Elijah is one of the most compelling personalities of all human history. His life combined frailty and faith in unusual measure. When Elijah was caught up to Heaven, his disciple Elisha cried out, "the chariot of Israel, and its horsemen" (2 Ki. 2:12). It was not, as some suppose, that Elijah was caught up in a chariot. Rather, it was his intimate relationship with God which gave the prophet his title. Author Will Varner will help you understand Elijah's unique life and ministry with his clear insights and the aid of maps illustrating the physical geography of Israel. The Chariot of Israel is truly a significant book for an age in history when mankind so desperately needs an example of a man of God.
“In each of the accounts, there’s a command, a promise, an obedience and a supply.” (1 Kings 17:2–6)
“Elijah was a person just like you and me. But the way he differed from us was in that he was willing to do what we often are not willing to do—trust God even when it means taking a risk before others. The secret of this strength was that he lived in the presence of God. He did not quake and fear as he stood in the presence of Ahab because he knew what it was to stand in the presence of a far greater King—the Lord of Hosts. It is the practice of the presence of God that enables the child of God to stand before an unbelieving world in the boldness of fearless faith!” (1 Kings 16:29–17:1)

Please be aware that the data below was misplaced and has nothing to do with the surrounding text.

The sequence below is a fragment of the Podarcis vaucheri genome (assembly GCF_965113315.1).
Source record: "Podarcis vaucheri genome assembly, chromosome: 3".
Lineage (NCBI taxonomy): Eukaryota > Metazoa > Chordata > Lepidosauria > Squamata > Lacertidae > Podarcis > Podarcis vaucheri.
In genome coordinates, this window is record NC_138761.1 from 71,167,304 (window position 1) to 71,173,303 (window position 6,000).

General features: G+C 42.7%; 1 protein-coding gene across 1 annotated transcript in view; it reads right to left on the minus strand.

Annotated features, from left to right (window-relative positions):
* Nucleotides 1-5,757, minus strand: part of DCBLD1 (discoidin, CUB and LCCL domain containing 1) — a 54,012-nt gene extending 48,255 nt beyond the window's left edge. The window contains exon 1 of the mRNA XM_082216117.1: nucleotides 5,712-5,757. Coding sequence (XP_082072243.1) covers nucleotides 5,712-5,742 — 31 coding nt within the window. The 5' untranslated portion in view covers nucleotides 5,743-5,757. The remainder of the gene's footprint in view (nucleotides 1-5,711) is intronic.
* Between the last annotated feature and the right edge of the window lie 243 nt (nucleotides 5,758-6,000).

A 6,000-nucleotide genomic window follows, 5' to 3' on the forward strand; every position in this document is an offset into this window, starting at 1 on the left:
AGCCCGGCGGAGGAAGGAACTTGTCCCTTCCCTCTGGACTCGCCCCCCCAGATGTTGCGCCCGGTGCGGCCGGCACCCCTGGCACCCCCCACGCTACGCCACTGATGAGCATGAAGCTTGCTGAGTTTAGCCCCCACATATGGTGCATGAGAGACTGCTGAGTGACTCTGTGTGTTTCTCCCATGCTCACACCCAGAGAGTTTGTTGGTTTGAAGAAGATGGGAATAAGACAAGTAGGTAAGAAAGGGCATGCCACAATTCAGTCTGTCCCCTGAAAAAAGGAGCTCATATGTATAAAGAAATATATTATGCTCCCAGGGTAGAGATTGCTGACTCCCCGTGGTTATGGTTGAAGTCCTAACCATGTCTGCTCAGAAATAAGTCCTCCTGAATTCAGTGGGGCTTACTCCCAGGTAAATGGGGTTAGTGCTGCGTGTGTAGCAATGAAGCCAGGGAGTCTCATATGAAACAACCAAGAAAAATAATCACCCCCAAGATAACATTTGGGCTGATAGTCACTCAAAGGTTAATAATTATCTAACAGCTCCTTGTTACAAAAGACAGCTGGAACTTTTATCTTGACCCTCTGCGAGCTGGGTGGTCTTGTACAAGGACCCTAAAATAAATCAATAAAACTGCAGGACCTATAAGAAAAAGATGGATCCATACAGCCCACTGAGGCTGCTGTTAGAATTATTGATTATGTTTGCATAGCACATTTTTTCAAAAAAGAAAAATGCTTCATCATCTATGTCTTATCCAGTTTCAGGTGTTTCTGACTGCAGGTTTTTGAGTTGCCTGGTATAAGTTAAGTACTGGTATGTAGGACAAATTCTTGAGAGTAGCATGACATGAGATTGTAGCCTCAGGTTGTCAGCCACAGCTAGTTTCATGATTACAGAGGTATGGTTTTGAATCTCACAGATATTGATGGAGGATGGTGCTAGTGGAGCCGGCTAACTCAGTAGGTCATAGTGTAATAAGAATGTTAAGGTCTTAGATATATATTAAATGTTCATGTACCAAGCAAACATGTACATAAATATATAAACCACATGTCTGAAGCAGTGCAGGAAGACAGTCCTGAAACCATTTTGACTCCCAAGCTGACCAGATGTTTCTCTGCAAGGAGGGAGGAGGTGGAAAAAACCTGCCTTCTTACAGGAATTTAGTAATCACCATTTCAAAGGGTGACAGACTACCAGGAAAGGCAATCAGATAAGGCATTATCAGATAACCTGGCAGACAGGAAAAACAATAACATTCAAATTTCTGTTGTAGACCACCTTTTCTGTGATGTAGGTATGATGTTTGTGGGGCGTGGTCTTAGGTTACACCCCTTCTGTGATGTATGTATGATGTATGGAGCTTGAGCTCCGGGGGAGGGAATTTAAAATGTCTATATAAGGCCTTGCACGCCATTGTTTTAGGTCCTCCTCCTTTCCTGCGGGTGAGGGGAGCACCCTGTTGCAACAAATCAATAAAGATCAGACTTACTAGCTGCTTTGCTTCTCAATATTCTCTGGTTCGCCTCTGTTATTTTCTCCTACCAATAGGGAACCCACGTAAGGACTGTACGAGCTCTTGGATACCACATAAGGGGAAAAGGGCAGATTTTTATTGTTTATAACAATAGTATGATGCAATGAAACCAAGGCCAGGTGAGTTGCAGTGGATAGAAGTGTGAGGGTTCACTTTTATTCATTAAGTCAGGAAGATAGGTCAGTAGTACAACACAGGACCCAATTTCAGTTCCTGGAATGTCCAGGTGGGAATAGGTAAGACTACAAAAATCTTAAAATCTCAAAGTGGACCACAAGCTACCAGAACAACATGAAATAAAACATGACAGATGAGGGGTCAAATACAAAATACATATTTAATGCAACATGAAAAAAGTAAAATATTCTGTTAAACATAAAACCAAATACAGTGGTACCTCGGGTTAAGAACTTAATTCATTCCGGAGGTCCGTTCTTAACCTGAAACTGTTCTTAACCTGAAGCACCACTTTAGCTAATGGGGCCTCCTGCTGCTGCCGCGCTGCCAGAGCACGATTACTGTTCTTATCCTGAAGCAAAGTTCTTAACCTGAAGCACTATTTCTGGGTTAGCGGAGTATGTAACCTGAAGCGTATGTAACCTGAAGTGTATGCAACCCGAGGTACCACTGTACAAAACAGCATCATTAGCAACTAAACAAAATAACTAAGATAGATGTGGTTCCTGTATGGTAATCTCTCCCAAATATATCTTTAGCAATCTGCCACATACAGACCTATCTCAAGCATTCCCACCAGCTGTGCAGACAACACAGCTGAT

“Instead of the church going into the world, the world is coming into the church! We do need to relate to the world. But the best way for the church to relate to the world is to maintain its sharp edge so the world can tell the difference between darkness and light. The more the church becomes like the world, the less effect it has on the world (Rom. 12:2; Jas. 4:4).” (1 Kings 16:29–17:1)
“The difference in Elijah was not in his genes, but in his faith. He was a man who was sold out to God.” (1 Kings 16:29–17:1)
“The discipline of loneliness teaches us things that we can never learn in the public place.” (1 Kings 17:2–6)